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Balancing Multiplayer Games, Part 1: Definitions

Balancing a competitive multiplayer game is not for the faint of heart. In this article I’ll define the terms that will let us know what we’re talking about in the first place, then in the second and third articles, I’ll pretend that we have some hope of solving the wicked problem of game balance and I’ll explain techniques to do it. Then in the fourth article, I’ll try to impress upon you what deep trouble we’re really in.

First, the terms. Let’s start with balance and depth as defined by the Philosopher King of game balance:

A multiplayer game is balanced if a reasonably large number of options available to the player are viable--especially, but not limited to, during high-level play by expert players.

--Sirlin, December 2001

A multiplayer game is deep if it is still strategically interesting to play after expert players have studied and practiced it for years, decades, or centuries.

--Sirlin, January 2002

This definition of balance is pretty good, but there are two concepts hiding inside that term viable options. On one hand, I meant that the game doesn’t degenerate down to just one tactic, and on the other hand, I meant that if there are lots of characters to choose from in a fighting game or races to choose from in a real-time strategy game, many of those characters/races are reasonable to pick. Let’s call the first idea viable options and second idea fairness in starting options, or just fairness for short.

Viable Options: Lots of meaningful choices presented to the player. For depth’s sake, they are presented within a context that allows the player to use strategy to make those choices.

Fairness: Players of equal skill have an equal chance at winning even though they might start the game with different sets of options / moves / characters / resources / etc.

Viable Options

The requirement that we present many viable options to the player during gameplay is what Sid Meier meant when he said that a game is a series of interesting decisions (a multiplayer competitive game, at least).

Not enough viable options.If an expert player can consistently beat other experts by just doing one move or one tactic, we have to call that game imbalanced because there aren’t enough viable options. Such a game might have thousands of options, but we only care about the meaningful ones. If those thousands of options all accomplish the same thing, or nothing, or all lose to the dominant move mentioned above, then they are not meaningful options. They just get in the way and add the worst kind of complexity to the game: complexity that makes the game harder to learn yet no more interesting to play.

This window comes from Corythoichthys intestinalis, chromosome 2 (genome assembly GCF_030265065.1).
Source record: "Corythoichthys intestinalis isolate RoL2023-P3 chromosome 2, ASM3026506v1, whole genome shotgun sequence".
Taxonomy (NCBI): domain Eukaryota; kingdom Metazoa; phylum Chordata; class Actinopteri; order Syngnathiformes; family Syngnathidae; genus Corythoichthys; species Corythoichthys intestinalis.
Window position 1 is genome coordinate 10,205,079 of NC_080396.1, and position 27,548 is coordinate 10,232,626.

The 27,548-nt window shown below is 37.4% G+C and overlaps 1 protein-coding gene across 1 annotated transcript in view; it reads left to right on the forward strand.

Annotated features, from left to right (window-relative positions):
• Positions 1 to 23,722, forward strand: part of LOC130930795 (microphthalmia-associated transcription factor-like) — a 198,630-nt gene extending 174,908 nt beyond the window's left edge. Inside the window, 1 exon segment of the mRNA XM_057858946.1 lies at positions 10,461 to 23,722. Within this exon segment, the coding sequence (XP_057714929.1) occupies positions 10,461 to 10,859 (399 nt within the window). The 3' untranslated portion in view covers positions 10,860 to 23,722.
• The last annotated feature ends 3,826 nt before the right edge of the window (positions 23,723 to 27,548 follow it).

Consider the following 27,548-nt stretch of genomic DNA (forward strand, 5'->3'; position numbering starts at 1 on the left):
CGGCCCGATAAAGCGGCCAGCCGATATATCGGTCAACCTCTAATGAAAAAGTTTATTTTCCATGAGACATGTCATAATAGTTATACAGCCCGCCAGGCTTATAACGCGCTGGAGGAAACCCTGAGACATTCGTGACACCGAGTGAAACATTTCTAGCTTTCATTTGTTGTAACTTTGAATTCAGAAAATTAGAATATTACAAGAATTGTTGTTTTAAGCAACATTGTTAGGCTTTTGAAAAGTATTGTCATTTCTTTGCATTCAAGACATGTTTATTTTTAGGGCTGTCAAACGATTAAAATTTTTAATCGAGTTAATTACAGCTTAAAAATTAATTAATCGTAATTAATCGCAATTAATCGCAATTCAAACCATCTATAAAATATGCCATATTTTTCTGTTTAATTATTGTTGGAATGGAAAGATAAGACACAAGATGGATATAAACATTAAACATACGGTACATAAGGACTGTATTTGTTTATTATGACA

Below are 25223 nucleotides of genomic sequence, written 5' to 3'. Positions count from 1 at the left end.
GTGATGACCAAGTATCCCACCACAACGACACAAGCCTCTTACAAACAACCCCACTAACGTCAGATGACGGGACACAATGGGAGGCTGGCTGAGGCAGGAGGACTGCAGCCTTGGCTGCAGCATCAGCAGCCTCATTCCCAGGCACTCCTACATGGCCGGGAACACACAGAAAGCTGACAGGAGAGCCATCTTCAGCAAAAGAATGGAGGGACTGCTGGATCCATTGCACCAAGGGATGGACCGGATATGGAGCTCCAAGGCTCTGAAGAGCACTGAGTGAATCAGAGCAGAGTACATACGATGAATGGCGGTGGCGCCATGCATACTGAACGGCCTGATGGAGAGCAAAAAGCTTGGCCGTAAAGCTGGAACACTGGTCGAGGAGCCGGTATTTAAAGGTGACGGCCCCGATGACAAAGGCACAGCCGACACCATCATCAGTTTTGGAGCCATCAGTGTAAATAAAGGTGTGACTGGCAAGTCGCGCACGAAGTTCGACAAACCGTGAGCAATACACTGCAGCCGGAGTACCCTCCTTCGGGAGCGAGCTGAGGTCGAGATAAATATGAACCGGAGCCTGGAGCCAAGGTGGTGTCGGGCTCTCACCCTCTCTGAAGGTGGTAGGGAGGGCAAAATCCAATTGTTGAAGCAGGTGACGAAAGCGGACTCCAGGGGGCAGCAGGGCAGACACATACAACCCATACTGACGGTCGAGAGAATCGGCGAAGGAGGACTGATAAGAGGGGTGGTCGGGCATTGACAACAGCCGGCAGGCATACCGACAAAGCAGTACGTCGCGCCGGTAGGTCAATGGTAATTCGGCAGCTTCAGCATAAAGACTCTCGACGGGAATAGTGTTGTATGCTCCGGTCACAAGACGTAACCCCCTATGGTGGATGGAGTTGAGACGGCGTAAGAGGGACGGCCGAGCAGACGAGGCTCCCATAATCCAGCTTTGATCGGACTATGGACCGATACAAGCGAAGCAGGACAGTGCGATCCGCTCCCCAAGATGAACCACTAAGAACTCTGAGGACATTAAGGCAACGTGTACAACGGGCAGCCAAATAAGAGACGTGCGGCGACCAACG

For the sake of depth, we also hope that the player has some basis to choose amongst these meaningful options. If the game at hand is a single round of rock, paper, scissors against a single opponent, there is nearly no basis to choose one option over the other so it’s hard to apply any kind of strategy. And yet a game of Street Fighter might be decided by a single moment when you choose to either block, throw, or Dragon Punch, or a game of Magic: the Gathering might be decided by a single decision to play a Counterspell or not. These examples at first glance look like the rock, paper, scissors example, but the decisions take place inside the context of a match that has many nuances where each player is dripping with cues about his future behavior. In Street Fighter and Magic, the player does have basis to choose one move over the other, and more than one choice is viable, we hope.

Also for depth, we prefer if the meaningful choices depend on the opponent’s actions. Imagine a modified game of StarCraft where no players are allowed to attack each other. All they can do is build their base for 5 minutes, then we calculate a score based on what they built. There are many decisions to make in this game, and it might have several paths to victory, but because these decisions are purely about optimization--more like solving a puzzle than playing a game--they make for a shallow competitive game. Fortunately, in the actual game of StarCraft, you do need to consider what your opponent is building when you decide what to build.

While we require many viable options to call a game balanced, the requirement about giving the player a context to make those decisions strategically and the requirement that the decisions have something to do with the opponent’s actions are really about depth. They’re worth pointing out though because we should attempt to increase the depth of the game as we balance it, not decrease it.


Fairness, in the context I’m using it here, refers to each player having an equal chance of winning even though they might start the game with different options. In Street Fighter, each character has different moves, in StarCraft each race has different units, and in World of Warcraft, each arena team has different classes, talent builds, and gear. Somehow, all of these very different sets of options must be fair against each other.

I want to stress that I am only talking about options that you’re locked into as the game starts. That’s a very important distinction. Options that open up after a game starts do not necessarily have to be fair against each other at all. Imagine a first-person shooter with 8 weapons that spawn in various locations around the map. Two of these weapons are the best overall, 3 are ok but not as good as the best weapons, and the remaining 3 are generally terrible but happen to be extremely powerful against one or the other of the 2 best weapons.